Sunday, July 5, 2015

CEO lesson: Learning to be the "face" of his organization

If he had his way, Mark Edwards wouldn't show up in the news. Instead, he'd keep his focus on the tasks at hand. And that's fine for folks who aren't CEOs, but it's different for leaders of organizations. And that was a lesson that Edwards, now chief executive of Philadelphia Works Inc., had to learn as he rose through the leadership ranks.

CEO lesson: Learning to be the "face" of his organization

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Mark Edwards
Mark Edwards

If he had his way, Mark Edwards wouldn't show up in the news. Instead, he'd keep his focus on the tasks at hand. That's fine for folks who aren't CEOs, but it's different for leaders of organizations. And that was a lesson that Edwards, now chief executive of Philadelphia Works Inc., had to learn as he rose through the leadership ranks.

"I didn’t want it to be about me," Edwards told me during our Leadership Agenda interview published in Monday's Philadelphia Inquirer. But he had a media adviser who helped him understand his responsibilities.

"She told me, `Mark, you are the face of the organization. You are the one that people are betting on.' That just changed my paradigm.

"I have to say, that was the first role where I had to raise a lot of private money, and I had a lot of hang-ups about my ability to go into blue blood environments, old money and make a compelling ask and get the money. And I’ll tell you, thank God I was able to do it. She helped me understand that a person’s face and personality is the spokesperson for the organization and it is my responsibility to use that to convince [others]  that this organization is a good investment and is doing good work."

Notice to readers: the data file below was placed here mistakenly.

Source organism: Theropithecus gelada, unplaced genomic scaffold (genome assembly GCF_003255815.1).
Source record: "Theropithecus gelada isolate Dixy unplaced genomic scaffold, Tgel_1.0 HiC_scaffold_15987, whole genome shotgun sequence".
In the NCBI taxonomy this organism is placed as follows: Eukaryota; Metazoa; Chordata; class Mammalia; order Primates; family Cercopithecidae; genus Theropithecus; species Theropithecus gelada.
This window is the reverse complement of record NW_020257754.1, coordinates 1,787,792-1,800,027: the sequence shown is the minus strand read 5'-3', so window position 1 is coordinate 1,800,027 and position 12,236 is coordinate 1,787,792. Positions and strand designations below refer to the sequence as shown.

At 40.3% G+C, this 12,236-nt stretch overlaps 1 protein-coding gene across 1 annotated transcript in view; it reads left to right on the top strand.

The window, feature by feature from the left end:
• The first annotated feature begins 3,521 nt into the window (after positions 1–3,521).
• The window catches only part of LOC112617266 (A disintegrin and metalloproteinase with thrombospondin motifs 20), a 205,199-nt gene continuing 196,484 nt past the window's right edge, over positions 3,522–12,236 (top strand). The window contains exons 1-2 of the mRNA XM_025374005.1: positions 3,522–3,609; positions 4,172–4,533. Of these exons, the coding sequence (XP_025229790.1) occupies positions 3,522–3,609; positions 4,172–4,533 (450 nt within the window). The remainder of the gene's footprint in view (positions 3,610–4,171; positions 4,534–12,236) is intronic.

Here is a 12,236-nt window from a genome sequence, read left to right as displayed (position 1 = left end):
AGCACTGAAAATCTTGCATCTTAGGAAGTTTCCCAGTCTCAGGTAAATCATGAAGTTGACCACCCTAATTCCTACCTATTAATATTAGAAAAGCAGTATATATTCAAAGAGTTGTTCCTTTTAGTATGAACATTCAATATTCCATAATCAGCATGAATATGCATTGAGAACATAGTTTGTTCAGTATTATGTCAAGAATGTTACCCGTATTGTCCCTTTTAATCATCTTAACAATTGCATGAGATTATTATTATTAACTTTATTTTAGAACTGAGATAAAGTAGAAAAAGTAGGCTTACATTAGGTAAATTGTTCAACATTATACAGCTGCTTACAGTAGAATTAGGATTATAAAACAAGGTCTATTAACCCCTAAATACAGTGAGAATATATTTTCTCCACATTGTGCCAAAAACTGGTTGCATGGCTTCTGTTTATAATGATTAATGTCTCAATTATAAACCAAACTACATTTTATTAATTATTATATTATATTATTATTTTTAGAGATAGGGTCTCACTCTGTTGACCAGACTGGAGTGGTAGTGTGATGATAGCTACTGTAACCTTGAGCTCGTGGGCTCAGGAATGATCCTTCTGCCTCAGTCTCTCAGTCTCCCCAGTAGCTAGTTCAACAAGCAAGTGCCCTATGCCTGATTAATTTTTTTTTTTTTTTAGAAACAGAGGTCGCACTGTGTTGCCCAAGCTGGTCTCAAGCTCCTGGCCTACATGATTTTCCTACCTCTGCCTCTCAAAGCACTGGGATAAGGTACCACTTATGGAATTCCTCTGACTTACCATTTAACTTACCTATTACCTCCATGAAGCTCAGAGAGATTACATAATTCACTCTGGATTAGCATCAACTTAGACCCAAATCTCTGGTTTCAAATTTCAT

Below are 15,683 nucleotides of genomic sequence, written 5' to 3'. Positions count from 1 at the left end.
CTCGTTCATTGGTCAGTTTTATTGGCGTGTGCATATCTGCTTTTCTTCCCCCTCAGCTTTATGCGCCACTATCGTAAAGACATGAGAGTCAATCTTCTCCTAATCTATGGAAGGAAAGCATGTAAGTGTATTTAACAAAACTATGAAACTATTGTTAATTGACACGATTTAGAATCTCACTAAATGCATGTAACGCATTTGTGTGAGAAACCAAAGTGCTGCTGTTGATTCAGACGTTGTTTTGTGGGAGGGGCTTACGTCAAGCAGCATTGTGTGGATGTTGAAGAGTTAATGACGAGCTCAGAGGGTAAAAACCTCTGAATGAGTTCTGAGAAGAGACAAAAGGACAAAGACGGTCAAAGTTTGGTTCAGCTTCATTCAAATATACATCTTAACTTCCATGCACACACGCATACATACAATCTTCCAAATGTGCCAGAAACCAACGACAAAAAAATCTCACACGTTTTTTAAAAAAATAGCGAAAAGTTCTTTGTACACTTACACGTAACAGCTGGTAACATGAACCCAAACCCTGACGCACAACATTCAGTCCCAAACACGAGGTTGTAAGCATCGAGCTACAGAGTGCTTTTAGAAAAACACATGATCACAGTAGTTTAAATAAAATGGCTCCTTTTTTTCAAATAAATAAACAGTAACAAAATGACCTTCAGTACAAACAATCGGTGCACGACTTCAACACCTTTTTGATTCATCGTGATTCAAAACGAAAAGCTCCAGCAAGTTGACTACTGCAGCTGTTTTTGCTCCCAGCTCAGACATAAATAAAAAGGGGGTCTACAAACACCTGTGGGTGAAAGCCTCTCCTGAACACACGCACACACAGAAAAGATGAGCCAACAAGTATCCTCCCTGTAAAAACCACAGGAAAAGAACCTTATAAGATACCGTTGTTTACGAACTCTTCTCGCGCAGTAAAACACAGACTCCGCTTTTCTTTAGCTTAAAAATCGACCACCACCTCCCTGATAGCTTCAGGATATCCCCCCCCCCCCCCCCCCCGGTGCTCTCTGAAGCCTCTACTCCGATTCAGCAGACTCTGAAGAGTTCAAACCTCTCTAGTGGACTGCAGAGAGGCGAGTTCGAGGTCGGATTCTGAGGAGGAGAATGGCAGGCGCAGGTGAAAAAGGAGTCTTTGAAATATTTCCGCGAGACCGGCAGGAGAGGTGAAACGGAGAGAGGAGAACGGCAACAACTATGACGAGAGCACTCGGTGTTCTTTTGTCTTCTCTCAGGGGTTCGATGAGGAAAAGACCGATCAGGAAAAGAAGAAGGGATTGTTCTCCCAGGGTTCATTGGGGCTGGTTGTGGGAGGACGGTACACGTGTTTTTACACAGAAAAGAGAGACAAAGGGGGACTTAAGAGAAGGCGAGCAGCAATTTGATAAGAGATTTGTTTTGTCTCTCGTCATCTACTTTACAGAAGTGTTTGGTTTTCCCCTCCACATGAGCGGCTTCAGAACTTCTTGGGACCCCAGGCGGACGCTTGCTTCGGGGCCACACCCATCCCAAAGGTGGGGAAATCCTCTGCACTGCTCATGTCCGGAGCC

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In a follow-up email, I asked Edwards if he thought his hang-ups were due to race (he is African-American) or maybe to growing up in a depressed neighborhood (Mantua). 

"It had nothing to do with race," he wrote back. "I was an unknown, not an insider. It was my first experience pitching to a small, private, audience by invitation only.  I was also pitching a new initiative and I felt the weight of the responsibility of convincing the group to invest in the improvement of quality of life for people in a city other than their own. At a time when there were/are so many worthy causes in need of investment, I wasn’t sure how interested they would be in my pitch."

So, I asked, how did you overcome the hang-ups?

"I relied on the credibility of my organization and its work," he replied. "I recalled the modest fund raising success I had up until that time.  Simply put, I sucked it up and made the pitch.  As the saying goes, you can’t always judge a book by its cover.  The group was personable and genuinely interested in improving the quality of life of others.  I remember thinking to myself that they would not waste their time if they were not willing to give the request full consideration."  

Click here for Mark Edwards' advice to jobseekers.

 

 

Inquirer Staff Writer
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About this blog

Jobbing covers the workplace – employment, unemployment, management, unions, legal issues, labor economics, benefits, work-life balance, workforce development, trends and profiles.

Jane M. Von Bergen writes about workplace issues for the Inquirer.

Married to a photographer she met at her college newspaper, Von Bergen has been a reporter since fourth grade, covering education, government, retailing, courts, marketing and business. “I love the specific detail that tells the story,” she says.

Reach Jane M. at jvonbergen@phillynews.com.

Jane M. Von Bergen Inquirer Staff Writer
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